At peace

Peace, mate

  • Virtually everyone responds (or has responded) to the question “How are you?” using the phrase “I’m busy” (or some derivation)
  • An alternate response to the question I once heard was: “I’m at peace”
    • It made me pause and always being up for trying new things I thought I’d give it a go; I found it to have quite an impact on both me and the person that asked the question
    • This little scenario was one of many things that came together to help me see the true power of the mind and its impact on our actions, emotions, and energy (or lack of it)
  • I’ve also now realized that few people are actually at peace in their lives
  • Next time you go out (to dinner, the supermarket, the bank, or the park) take note of how many people are smiling and how many seem happy and at peace versus how many are without smiles or even complaining
  • Smiling is a pretty good indication of a person’s level of general peacefulness (Smiling can of course be forced or faked, but it does have a way of being a relatively true measure of peacefulness, since the effort required to fake it or force it is significant (a good thing in itself!) and it is unsustainable over time for most people
  • How long has road rage been around for? (It likely didn’t exist with the horse and buggy; Both travel and life were moving slower then)
    • Even if cut off while driving, people who are at peace with themselves don’t curse, raise fingers, or begin to drive aggressively…
  • A while back I heard a great message from a pastor about living life at peace
    • He was telling us how he had been living a fast-paced life and how when driving he would approach intersections where the light was red
    • I instantly pictured myself in the same situation and thought ‘yes, you look for the lane with the least number of cars and the lane where drivers will likely pull away fastest (avoiding, of course, lanes with large trucks or elderly people)’
    • He then said, to my surprise, that he now looks for what he believes will be the slowest lane and moves right into it
    • I thought wow, now that’s an interesting twist; Here I was thinking I was being efficient in my approach, yet a potentially superior approach to this situation is doing the exact opposite…

 

Sage wisdom

  • I’ve been reading the book The Monk Who Sold His Ferrari by Robin Sharma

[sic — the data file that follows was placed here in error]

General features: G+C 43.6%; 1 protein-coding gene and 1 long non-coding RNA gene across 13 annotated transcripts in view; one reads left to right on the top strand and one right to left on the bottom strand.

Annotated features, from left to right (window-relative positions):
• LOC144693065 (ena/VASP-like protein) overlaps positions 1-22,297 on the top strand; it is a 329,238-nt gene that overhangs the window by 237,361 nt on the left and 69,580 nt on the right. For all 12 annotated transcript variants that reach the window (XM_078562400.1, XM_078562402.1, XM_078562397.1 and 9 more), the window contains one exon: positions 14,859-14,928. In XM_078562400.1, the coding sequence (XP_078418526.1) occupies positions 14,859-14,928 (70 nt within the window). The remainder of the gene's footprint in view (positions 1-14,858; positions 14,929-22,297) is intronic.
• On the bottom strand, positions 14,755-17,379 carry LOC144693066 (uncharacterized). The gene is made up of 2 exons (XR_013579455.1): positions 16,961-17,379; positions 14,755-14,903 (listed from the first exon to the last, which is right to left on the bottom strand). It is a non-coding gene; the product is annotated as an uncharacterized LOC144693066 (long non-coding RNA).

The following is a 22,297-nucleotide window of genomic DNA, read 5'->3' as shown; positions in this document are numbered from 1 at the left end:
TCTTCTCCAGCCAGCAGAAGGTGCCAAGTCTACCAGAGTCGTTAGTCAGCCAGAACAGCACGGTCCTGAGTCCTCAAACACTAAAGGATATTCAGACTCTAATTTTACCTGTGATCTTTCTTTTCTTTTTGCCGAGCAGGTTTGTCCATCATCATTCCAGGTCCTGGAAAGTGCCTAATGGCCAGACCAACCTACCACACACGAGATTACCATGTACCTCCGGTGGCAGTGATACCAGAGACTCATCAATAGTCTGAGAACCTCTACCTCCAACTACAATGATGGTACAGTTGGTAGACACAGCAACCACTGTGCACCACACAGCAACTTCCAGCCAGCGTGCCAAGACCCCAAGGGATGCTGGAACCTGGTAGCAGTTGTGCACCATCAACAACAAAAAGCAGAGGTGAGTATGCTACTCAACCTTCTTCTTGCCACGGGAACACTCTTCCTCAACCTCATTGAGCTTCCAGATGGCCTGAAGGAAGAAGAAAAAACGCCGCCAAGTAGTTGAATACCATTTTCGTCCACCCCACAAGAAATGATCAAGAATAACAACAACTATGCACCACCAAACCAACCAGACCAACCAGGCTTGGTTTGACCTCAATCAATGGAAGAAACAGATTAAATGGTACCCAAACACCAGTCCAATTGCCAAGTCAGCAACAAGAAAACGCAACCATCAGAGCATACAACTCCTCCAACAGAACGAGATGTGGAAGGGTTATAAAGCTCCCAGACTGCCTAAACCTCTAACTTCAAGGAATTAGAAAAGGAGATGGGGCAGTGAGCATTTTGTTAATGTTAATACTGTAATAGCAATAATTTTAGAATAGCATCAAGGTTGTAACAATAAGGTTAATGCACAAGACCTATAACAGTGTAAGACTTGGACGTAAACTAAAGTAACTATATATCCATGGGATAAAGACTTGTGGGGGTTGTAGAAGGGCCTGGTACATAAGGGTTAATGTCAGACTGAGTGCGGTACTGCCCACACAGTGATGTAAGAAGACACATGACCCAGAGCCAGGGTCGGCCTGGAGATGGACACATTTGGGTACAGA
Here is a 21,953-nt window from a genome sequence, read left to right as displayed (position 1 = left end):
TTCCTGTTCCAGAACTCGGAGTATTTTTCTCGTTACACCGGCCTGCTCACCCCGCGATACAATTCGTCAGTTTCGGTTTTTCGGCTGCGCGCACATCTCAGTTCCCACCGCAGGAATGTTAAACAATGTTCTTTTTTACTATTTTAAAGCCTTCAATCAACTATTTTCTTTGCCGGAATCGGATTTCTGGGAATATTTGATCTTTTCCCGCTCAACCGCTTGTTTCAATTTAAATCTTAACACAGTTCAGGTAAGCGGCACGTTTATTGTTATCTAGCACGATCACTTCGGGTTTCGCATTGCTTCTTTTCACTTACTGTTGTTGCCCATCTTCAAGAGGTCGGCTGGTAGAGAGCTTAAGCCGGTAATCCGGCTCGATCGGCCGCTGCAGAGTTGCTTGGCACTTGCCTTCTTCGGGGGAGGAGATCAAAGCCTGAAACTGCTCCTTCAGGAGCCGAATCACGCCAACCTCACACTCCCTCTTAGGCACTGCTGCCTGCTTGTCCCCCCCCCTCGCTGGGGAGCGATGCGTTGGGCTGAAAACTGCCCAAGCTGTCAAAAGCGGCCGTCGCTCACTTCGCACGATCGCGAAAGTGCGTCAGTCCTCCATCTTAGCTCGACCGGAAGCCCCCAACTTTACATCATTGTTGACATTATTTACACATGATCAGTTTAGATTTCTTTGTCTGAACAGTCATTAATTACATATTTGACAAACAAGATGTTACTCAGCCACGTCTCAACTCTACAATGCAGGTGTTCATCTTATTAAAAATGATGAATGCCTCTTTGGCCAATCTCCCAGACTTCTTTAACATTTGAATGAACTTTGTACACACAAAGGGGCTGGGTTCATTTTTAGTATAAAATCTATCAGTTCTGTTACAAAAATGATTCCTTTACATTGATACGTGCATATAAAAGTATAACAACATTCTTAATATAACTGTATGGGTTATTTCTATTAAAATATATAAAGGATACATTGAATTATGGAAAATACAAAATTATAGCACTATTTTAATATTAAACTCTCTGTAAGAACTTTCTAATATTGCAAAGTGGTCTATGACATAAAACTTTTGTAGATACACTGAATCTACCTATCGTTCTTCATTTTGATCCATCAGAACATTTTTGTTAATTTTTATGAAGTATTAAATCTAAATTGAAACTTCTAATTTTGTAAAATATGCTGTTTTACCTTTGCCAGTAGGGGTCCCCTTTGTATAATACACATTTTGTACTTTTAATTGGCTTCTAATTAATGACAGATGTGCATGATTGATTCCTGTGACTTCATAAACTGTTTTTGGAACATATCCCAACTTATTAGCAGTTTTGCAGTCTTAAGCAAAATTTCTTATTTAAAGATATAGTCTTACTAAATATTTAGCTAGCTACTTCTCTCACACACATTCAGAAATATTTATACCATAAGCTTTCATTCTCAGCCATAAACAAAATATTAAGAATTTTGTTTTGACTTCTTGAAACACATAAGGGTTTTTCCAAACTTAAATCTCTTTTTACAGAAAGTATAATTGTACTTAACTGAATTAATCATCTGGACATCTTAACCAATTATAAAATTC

• The subtitle of the book is ‘A spiritual fable about fulfilling your dreams and reaching your destiny’ so you might think its just another personal development book (with a catchy title) about living out your dreams
    • The book however has a great alternate perspective on this oft-covered topic with the story told as a conversation between two friends
    • I like Sharma and the book because they both have a practical and easy-to-use approach to leading a richer and more peaceful life
    • One of the principals in the book is ‘Opposition Thinking’
      • Its simply based on the idea that the mind can only hold one idea at a time, and as a result any person can quite easily develop a positive mindset in a short period of time
      • To give it some tangibility, he suggests that you view your mind as a giant slide projector, with every thought being a single slide; So whenever a negative thought comes up on the screen, you quickly replace it with a positive one
    • The book is filled with a number of great one-liners of wisdom like:
      • The quality of your thinking determines the quality of your life
      • If there is a lack in your life it is because there is a lack in your thoughts
  • As cheesy as it may sound, finding a true peace within yourself is key to truly living a rich life
  • And the great part is that with an open mind and some persistence, progress and success come quickly

 

Practically speaking

  • Meditate (Ask me if you don’t know how or have had limited success in the past)
  • Actively avoid negative thinking, scenarios, and people and proactively focus all you energy on envisioning an abundant future for yourself
    • Don’t get sucked into yours or someone else’s negativity; the power to reap positive rewards lies fully within you (which is a good thing!)
  • Not that you desire to be liked by all people, but being happy and enthusiastic is nearly always more appealing to others (family, friends, colleagues, etc)
    • Even though you may not love your current job, a positive attitude at work can go a very long way and may even get you favor with the boss, a promotion, or an invitation to join a cool new project
  • Don’t allow yourself to say that you’re busy and instead substitute “I’m at peace” and watch the effects on both you and the people you say it to